That is because you realize that in the space of the past hour your body has tensed up, as you absorb the negative energy of an aggressive driver practically running you off the road, laying on his horn as he tears past you; that the couple arguing angrily as they close up the iron grate of a store you are walking by, has caused a kind of general fear of imminent violence, and tension, to reenter your life. You can feel your breathing becoming labored, your heart racing. You realize that this life is no good for you, or for anyone.

It is then that you remember what one little Cuban boy chose to say, when asked by one of your students what message he would like to send with her to New York. ‘Aqui nosotros no estamos tan bien: pero estamos felizes.’  (‘Here, we’re not doing so well: but we’re happy.’)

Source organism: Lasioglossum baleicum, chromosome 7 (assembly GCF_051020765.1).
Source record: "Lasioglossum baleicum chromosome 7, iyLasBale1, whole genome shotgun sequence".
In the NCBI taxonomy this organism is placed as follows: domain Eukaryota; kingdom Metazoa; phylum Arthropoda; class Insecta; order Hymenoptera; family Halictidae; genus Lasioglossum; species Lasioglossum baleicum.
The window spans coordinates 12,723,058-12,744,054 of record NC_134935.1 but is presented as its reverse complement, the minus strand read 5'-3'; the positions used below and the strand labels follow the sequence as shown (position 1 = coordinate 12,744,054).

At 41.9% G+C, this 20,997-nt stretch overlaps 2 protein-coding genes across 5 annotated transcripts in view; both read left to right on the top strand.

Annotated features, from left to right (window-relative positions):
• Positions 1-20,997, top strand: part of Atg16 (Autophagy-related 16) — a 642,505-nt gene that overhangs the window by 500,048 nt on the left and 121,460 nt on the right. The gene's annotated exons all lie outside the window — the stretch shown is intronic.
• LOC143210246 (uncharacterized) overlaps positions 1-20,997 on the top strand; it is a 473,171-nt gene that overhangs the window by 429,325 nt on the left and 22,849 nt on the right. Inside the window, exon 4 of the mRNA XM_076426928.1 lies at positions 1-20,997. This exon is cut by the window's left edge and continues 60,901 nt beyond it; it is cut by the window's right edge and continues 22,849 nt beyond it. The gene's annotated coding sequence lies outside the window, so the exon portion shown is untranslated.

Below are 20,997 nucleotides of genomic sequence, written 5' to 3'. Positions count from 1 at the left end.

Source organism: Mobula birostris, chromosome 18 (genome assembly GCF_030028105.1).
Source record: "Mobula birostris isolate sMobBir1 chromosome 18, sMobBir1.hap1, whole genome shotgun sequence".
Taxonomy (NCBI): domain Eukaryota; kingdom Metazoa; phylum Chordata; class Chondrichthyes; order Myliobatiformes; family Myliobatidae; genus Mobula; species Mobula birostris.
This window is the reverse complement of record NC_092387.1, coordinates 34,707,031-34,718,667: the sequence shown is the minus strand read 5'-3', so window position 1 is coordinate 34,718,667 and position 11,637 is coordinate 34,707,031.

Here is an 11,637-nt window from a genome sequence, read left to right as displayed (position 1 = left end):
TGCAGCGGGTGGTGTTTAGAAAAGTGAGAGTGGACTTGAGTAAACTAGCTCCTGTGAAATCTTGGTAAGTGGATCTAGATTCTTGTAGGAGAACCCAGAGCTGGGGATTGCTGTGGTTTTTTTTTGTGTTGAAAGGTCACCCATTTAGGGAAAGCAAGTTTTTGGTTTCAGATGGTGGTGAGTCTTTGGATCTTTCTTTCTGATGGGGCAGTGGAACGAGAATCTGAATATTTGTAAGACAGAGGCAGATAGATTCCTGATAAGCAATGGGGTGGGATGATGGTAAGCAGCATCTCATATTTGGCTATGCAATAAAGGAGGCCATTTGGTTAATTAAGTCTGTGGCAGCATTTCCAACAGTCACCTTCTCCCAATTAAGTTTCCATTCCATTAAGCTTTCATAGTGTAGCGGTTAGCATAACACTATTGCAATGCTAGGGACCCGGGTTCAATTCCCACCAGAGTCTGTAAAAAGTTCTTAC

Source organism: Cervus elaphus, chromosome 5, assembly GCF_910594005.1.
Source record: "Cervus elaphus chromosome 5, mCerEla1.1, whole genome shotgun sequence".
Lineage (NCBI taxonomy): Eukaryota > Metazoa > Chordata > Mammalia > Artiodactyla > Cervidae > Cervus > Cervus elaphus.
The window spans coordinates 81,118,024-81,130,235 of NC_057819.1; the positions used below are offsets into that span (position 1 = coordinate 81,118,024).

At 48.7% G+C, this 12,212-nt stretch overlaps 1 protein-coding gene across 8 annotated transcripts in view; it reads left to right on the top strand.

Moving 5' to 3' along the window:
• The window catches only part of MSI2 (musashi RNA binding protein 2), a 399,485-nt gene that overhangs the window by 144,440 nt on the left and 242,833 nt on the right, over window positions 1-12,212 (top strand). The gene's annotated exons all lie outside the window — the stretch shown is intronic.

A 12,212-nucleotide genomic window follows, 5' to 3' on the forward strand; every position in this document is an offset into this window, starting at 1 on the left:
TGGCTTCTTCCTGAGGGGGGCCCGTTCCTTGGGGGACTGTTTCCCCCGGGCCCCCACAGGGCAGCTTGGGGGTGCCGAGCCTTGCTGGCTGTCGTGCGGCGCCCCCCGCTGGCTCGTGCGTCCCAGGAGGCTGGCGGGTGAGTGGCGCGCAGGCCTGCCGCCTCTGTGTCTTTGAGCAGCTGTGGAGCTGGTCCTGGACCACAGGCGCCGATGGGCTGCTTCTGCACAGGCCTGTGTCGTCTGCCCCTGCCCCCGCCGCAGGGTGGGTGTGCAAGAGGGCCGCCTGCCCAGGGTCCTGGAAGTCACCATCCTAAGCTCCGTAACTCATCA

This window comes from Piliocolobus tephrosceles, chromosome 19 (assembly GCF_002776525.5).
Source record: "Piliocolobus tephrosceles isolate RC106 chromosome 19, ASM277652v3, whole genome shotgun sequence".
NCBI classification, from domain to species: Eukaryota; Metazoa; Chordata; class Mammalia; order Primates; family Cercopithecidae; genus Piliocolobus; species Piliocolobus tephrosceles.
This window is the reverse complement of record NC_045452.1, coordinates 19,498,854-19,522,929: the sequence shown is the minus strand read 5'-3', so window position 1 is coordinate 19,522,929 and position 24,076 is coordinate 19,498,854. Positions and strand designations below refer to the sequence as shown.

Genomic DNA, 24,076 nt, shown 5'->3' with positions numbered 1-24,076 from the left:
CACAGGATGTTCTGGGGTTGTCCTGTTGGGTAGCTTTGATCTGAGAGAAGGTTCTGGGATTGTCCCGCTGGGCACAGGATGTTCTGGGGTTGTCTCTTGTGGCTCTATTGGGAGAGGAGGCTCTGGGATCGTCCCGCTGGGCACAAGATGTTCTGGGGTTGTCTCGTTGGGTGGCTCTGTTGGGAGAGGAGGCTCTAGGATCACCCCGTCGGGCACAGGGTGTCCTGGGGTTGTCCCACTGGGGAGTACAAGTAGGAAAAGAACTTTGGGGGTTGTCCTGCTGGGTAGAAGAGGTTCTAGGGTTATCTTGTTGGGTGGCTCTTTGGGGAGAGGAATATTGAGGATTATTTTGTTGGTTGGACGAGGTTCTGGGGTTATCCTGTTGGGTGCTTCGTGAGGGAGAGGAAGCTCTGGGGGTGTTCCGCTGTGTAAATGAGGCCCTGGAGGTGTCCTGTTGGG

Coming from a country where the reverse is so often true–we are awash in wealth and everything that money can buy, and we’re still not happy–these words go right straight to the heart.

Read the entire essay.  It is thought-provoking, as all good writing should be.

The other thing I like about Janet is that she regularly comments on posts I put on More to Come…. I only wish I could write as well as these five women, but I tend to dash off my posts without taking the time to polish them, and I don’t have the innate skill that let’s me get away with such sloppiness.  But Janet — bless her heart — always has a kind word that just makes my day!